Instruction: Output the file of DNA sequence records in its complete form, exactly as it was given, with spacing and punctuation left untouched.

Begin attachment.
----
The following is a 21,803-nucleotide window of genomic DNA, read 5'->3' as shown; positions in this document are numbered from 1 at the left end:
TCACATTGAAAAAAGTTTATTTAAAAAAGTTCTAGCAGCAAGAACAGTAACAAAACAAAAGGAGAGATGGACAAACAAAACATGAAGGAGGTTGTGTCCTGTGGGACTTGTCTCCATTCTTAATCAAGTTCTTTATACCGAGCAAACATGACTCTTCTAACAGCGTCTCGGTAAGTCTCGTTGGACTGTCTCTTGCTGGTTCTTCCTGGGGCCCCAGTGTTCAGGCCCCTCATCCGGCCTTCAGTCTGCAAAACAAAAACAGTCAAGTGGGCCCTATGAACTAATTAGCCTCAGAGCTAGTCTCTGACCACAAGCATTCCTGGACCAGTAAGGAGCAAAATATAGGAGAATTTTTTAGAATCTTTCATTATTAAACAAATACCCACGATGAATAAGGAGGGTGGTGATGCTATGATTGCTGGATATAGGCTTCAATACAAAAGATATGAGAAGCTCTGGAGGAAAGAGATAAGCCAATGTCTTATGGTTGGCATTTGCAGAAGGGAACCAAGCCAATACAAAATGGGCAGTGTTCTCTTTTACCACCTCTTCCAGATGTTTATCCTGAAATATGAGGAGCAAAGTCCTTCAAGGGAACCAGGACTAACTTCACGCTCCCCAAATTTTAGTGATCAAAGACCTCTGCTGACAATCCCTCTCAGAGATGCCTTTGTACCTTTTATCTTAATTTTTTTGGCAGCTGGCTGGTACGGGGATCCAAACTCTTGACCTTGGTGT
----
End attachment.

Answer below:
The following is a 21,803-nucleotide window of genomic DNA, read 5'->3' as shown; positions in this document are numbered from 1 at the left end:
TCACATTGAAAAAAGTTTATTTAAAAAAGTTCTAGCAGCAAGAACAGTAACAAAACAAAAGGAGAGATGGACAAACAAAACATGAAGGAGGTTGTGTCCTGTGGGACTTGTCTCCATTCTTAATCAAGTTCTTTATACCGAGCAAACATGACTCTTCTAACAGCGTCTCGGTAAGTCTCGTTGGACTGTCTCTTGCTGGTTCTTCCTGGGGCCCCAGTGTTCAGGCCCCTCATCCGGCCTTCAGTCTGCAAAACAAAAACAGTCAAGTGGGCCCTATGAACTAATTAGCCTCAGAGCTAGTCTCTGACCACAAGCATTCCTGGACCAGTAAGGAGCAAAATATAGGAGAATTTTTTAGAATCTTTCATTATTAAACAAATACCCACGATGAATAAGGAGGGTGGTGATGCTATGATTGCTGGATATAGGCTTCAATACAAAAGATATGAGAAGCTCTGGAGGAAAGAGATAAGCCAATGTCTTATGGTTGGCATTTGCAGAAGGGAACCAAGCCAATACAAAATGGGCAGTGTTCTCTTTTACCACCTCTTCCAGATGTTTATCCTGAAATATGAGGAGCAAAGTCCTTCAAGGGAACCAGGACTAACTTCACGCTCCCCAAATTTTAGTGATCAAAGACCTCTGCTGACAATCCCTCTCAGAGATGCCTTTGTACCTTTTATCTTAATTTTTTTGGCAGCTGGCTGGTACGGGGATCCAAACTCTTGACCTTGGTGT